Voyatek CEO Kamal Bherwani Sits Down with City & State Magazine

Voyatek CEO Kamal Bherwani Sits Down with City & State Magazine

Earlier this year, Voyatek’s CEO Kamal Bherwani sat down with Tom Allon from City & State Magazine for a discussion about his experience in the technology industry and Voyatek’s approach to delivering outcomes for state and local government.

Tom Allon: What are your goals over the next five to 10 years for Voyatek?

Kamal Bherwani: I want Voyatek to be known as the company that helps government create healthier and more prosperous communities. And for me, it’s all about delivering outcomes. A lot of technology providers will say “We completed a project on time on budget.” And they view that as a success. But my view of success is whether or not the government got the outcome it wanted for their residents when they created the program. And can we help them get there? That’s what we challenge all Voyatekers to do. We’ve created a strategy called NextGen Government because we know that the pandemic and the investments coming in from the American Rescue Plan will be used to deliver better outcomes. And we want to be a partner with government in making sure those outcomes happen.

Tom Allon: Tell us how you got involved in technology in the first place.

Kamal Bherwani: It actually started way back in elementary school, when a friend of mine convinced me to loan him some money. A few months later, he told me he couldn’t pay me back, but he offered to give me a computer that his dad had given him. I didn’t have much of a choice, but it kicked off my passion for technology. I taught myself everything I could. I started learning programming in the sixth grade, and by high school I was working in the evening as a programmer. I loved it from day one. I would have done it for free.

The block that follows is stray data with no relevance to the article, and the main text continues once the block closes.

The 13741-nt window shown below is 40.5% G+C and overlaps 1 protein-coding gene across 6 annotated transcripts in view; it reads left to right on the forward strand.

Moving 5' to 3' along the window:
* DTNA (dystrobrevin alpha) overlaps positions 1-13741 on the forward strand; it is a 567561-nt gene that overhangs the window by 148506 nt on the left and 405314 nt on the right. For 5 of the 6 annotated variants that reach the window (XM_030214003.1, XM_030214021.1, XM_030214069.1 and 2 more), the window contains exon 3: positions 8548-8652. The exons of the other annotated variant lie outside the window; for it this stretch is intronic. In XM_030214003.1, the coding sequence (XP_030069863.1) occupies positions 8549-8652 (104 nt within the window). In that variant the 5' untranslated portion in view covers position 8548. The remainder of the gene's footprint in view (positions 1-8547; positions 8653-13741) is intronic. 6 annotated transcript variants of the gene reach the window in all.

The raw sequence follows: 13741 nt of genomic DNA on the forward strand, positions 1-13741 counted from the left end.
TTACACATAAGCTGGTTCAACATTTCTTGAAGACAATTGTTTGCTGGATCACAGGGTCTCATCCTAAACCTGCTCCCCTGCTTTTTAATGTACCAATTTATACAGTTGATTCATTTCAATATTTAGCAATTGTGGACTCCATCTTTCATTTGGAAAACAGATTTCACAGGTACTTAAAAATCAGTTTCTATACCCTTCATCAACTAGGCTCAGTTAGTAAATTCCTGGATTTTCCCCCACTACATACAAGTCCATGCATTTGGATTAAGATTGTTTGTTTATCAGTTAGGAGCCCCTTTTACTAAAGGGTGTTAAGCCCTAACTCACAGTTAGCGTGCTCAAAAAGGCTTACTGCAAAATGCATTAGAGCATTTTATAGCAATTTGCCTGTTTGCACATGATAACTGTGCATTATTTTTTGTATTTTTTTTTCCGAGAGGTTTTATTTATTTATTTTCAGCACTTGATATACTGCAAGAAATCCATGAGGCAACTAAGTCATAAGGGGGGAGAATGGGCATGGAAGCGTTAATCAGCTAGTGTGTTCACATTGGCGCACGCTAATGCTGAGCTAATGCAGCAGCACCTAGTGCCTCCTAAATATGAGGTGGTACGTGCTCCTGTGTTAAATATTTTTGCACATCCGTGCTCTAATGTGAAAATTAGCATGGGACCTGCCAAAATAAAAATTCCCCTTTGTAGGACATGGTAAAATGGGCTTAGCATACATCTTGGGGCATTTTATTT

My first real job was as a programmer in New York City government. At the time, the agency was called the Department of General Services. From there I went to HPD, Housing Preservation Development, and left in 1994 to work for a private equity investment banking organization. I came back as the first CIO for DDC, Department of Design and Construction, then from there returned to HPD as CIO. I left government for a while and did some tech investing, but then came back as the CIO for Health and Human Services. About half of my career has been in city government.

Tom Allon: Why did you decide to become the CEO of Voyatek?

Kamal Bherwani: Voyatek is all about delivering outcomes for state and local government. And I have a passion for that because I saw what you could do when you were in city government. The kind of projects you could take on and the ways you can change people’s lives were pretty powerful.

State and local governments are better positioned to create lasting change because improving wellbeing for residents is a longitudinal problem. It’s about diverting and shaping on a person-by-person basis to drive large-scale-change. Small deviations that occur when someone is young can have huge impacts later.

Consider me being given that computer instead of being repaid that loan – that was a meaningless event for me at the time, but it shaped my entire life.

The work done at Voyatek focuses on using technology to improve outcomes. Each city has their own view of what they want those outcomes to be, because service delivery happens at a local level. You don’t call the federal government to pick up your garbage or when there’s a problem with your child. You deal with the issue locally. I joined Voyatek because I wanted to be involved in that type of change.